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Published February 10, 2015 | Published
Journal Article Open

The Closest Known Flyby of a Star to the Solar System

Abstract

Passing stars can perturb the Oort Cloud, triggering comet showers and potentially extinction events on Earth. We combine velocity measurements for the recently discovered, nearby, low-mass binary system WISE J072003.20-084651.2 ("Scholz's star") to calculate its past trajectory. Integrating the Galactic orbits of this ~0.15 M_⊙ binary system and the Sun, we find that the binary passed within only 52^(+23)_(−14) kAU (0.25^(+0.11)_(−0.07) pc) of the Sun 70^(+15)_(−10) kya (1σ uncertainties), i.e., within the outer Oort Cloud. This is the closest known encounter of a star to our solar system with a well-constrained distance and velocity. Previous work suggests that flybys within 0.25 pc occur infrequently (~0.1 Myr^(−1)). We show that given the low mass and high velocity of the binary system, the encounter was dynamically weak. Using the best available astrometry, our simulations suggest that the probability that the star penetrated the outer Oort Cloud is ~98%, but the probability of penetrating the dynamically active inner Oort Cloud (<20 kAU) is ~10^(−4). While the flyby of this system likely caused negligible impact on the flux of long-period comets, the recent discovery of this binary highlights that dynamically important Oort Cloud perturbers may be lurking among nearby stars.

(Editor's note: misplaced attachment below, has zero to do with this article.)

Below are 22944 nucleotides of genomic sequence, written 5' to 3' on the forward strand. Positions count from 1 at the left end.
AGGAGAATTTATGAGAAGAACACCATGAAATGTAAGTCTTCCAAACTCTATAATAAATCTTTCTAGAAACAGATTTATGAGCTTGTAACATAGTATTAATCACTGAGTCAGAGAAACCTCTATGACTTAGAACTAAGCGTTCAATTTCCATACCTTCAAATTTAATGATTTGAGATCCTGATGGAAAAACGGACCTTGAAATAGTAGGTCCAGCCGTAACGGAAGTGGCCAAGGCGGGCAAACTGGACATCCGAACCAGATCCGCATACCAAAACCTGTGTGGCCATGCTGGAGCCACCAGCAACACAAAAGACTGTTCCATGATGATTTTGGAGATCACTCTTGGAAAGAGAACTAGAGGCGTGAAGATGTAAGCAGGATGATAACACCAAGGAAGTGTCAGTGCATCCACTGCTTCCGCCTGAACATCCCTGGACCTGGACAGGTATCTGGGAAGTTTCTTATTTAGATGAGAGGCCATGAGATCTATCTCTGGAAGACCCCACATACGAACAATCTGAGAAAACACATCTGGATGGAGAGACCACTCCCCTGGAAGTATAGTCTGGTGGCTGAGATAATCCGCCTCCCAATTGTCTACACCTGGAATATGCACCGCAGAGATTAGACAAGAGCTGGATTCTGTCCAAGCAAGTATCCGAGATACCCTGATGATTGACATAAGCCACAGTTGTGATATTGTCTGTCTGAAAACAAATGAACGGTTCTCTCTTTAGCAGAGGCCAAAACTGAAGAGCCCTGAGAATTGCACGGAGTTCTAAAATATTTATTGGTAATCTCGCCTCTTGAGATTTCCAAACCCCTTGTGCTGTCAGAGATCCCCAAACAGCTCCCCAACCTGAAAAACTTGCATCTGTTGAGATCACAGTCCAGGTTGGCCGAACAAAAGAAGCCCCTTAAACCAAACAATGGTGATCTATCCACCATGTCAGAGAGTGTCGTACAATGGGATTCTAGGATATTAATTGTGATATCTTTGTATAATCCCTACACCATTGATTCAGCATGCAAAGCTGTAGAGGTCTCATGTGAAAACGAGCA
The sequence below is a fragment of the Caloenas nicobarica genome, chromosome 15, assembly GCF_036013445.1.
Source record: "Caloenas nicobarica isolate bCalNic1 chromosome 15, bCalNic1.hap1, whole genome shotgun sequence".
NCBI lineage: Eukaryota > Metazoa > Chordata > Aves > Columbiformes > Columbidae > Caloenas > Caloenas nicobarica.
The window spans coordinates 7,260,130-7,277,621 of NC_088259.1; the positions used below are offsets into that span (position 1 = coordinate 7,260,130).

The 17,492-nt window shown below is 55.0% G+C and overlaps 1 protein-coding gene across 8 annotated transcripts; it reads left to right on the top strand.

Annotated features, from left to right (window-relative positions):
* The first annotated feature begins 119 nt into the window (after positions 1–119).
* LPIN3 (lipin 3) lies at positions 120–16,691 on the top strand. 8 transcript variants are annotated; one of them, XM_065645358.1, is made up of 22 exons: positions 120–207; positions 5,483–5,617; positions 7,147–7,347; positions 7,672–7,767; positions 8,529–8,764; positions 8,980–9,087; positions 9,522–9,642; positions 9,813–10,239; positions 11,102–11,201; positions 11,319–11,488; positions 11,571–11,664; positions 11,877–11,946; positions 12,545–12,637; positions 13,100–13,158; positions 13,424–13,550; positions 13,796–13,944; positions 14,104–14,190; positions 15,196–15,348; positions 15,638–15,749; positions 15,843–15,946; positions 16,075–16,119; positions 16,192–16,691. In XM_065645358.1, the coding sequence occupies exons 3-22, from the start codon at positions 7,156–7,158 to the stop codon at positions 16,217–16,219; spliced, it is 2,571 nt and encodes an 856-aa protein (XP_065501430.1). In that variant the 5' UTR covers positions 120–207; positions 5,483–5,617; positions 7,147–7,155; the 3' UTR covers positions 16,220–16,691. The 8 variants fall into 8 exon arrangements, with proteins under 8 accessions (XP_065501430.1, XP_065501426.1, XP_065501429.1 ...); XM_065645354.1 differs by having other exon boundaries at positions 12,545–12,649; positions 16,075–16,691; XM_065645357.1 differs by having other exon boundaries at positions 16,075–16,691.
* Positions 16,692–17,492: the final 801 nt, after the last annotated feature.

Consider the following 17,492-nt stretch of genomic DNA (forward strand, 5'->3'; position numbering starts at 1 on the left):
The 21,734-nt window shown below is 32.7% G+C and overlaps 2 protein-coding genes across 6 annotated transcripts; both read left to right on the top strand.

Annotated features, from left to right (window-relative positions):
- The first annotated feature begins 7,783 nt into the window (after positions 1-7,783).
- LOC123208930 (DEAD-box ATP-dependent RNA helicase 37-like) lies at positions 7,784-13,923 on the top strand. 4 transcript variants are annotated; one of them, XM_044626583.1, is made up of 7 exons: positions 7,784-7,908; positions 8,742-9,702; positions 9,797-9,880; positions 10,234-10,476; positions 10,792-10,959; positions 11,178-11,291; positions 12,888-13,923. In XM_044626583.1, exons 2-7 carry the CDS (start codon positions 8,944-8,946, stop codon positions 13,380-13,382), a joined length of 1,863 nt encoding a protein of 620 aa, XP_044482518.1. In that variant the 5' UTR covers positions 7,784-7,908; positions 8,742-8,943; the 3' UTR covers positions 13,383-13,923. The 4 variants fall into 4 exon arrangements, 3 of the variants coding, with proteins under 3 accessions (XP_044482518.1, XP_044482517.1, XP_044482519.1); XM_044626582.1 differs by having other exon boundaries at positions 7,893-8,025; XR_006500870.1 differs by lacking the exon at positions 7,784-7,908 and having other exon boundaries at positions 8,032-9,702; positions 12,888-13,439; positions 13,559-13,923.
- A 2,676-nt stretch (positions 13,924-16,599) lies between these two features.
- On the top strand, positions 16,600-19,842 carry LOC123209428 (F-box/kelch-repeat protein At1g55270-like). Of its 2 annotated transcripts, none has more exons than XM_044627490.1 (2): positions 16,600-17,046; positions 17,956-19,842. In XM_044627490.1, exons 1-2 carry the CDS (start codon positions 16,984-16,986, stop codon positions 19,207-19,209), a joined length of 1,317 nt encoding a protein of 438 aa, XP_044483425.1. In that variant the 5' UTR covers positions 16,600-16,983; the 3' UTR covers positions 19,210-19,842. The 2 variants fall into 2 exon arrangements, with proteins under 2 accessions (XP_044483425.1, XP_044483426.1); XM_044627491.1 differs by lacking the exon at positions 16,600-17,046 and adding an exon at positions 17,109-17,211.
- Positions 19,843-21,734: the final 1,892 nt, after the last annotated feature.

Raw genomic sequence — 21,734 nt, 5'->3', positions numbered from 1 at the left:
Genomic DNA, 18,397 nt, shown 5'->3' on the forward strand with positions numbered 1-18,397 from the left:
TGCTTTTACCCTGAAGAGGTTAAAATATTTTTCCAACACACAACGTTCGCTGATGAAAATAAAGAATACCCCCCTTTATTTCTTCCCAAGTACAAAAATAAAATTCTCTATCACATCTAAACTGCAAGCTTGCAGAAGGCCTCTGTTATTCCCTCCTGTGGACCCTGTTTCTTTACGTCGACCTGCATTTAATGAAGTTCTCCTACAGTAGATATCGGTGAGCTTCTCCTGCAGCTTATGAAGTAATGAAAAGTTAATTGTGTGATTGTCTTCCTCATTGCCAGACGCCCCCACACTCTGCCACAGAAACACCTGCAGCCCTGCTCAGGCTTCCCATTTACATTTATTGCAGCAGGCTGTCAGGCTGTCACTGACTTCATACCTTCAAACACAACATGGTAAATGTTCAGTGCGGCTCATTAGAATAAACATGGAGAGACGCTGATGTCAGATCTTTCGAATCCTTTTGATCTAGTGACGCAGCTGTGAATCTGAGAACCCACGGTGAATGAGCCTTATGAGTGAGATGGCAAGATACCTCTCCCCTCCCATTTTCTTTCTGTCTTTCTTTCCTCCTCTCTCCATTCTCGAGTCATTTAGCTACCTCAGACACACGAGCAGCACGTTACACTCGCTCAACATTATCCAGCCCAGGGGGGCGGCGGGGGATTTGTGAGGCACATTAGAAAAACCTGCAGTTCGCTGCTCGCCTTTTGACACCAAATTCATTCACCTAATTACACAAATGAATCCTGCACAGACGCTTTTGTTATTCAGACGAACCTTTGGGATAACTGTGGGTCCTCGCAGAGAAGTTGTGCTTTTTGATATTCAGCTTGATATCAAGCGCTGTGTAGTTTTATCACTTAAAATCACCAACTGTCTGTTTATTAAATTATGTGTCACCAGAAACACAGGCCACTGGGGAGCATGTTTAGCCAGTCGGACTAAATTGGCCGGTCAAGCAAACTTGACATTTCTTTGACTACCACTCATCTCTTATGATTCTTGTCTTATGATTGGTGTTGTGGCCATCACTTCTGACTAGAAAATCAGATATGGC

Additional Information

© 2015 American Astronomical Society. Received 2014 December 13; accepted 2015 January 18; published 2015 February 12. E.E.M. acknowledges support from NSF grant AST-1313029. A.Y.K. and P.V. acknowledge the support from the National Research Foundation (NRF) of South Africa. We thank Dave Latham, Alice Quillen, Kevin Luhman, Cameron Bell, Dave Cameron, Peter Teuben, Segev Ben-Zvi, Adam Burgasser, Ralf-Dieter Scholz, Matt Multunas, and Richard Sarkis for discussions. We thank the referee for a very timely and useful report.

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